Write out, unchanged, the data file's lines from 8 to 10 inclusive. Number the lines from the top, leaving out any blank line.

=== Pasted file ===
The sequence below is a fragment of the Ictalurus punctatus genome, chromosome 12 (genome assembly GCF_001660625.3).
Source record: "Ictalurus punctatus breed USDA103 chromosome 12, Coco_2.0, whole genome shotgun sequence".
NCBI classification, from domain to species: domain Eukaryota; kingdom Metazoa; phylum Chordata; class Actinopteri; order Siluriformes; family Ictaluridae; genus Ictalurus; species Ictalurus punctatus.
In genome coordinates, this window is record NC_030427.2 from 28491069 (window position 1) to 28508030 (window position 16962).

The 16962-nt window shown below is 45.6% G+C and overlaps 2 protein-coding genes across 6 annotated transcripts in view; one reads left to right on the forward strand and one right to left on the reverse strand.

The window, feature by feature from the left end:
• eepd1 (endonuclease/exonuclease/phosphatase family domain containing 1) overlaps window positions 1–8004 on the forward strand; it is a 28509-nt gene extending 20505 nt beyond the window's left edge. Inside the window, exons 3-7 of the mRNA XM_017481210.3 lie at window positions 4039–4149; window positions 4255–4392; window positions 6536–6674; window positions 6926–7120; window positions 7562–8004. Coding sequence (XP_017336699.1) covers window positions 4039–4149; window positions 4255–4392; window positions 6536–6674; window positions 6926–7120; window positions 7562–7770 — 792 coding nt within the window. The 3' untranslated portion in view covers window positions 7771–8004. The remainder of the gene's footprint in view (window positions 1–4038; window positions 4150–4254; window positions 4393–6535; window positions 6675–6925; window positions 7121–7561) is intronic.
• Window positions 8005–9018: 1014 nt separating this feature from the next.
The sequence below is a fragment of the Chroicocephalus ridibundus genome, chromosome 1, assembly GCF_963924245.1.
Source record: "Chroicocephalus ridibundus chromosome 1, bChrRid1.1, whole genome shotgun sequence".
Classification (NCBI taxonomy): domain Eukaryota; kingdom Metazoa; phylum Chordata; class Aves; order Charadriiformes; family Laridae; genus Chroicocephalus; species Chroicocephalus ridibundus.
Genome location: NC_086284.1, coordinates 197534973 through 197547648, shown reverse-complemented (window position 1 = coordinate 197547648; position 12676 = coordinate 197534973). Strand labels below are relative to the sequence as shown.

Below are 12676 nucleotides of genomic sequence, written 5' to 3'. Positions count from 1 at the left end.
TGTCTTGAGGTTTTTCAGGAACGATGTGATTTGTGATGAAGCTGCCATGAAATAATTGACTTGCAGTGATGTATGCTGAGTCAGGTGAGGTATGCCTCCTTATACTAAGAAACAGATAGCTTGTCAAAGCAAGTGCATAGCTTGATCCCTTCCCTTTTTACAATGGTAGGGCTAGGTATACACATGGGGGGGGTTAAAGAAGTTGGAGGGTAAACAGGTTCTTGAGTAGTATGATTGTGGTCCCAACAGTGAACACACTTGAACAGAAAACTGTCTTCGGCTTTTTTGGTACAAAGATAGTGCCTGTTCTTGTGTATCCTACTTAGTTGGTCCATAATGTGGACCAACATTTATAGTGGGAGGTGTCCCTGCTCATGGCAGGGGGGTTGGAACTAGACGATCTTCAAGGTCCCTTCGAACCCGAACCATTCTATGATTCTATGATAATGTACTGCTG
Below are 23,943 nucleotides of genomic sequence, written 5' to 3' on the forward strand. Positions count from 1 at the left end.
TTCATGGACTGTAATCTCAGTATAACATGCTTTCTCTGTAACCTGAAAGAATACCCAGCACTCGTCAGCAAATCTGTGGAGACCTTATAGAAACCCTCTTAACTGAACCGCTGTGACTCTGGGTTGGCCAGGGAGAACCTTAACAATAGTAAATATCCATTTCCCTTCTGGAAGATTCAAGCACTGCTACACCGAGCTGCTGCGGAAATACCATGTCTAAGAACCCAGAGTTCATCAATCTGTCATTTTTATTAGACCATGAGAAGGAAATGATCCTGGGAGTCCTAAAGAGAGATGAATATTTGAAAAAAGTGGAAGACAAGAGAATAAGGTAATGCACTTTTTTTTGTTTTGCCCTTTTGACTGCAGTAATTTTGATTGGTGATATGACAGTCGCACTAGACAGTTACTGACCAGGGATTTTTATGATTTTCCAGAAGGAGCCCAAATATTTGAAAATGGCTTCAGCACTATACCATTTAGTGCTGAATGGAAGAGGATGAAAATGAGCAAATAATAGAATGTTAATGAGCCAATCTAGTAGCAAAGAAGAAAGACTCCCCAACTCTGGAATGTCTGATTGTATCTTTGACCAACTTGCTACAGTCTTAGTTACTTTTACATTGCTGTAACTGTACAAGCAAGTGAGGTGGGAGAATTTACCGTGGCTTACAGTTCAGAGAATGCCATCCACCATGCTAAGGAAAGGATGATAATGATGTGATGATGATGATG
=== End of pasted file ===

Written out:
• Window positions 8005–9018: 1014 nt separating this feature from the next.
The sequence below is a fragment of the Chroicocephalus ridibundus genome, chromosome 1, assembly GCF_963924245.1.
Source record: "Chroicocephalus ridibundus chromosome 1, bChrRid1.1, whole genome shotgun sequence".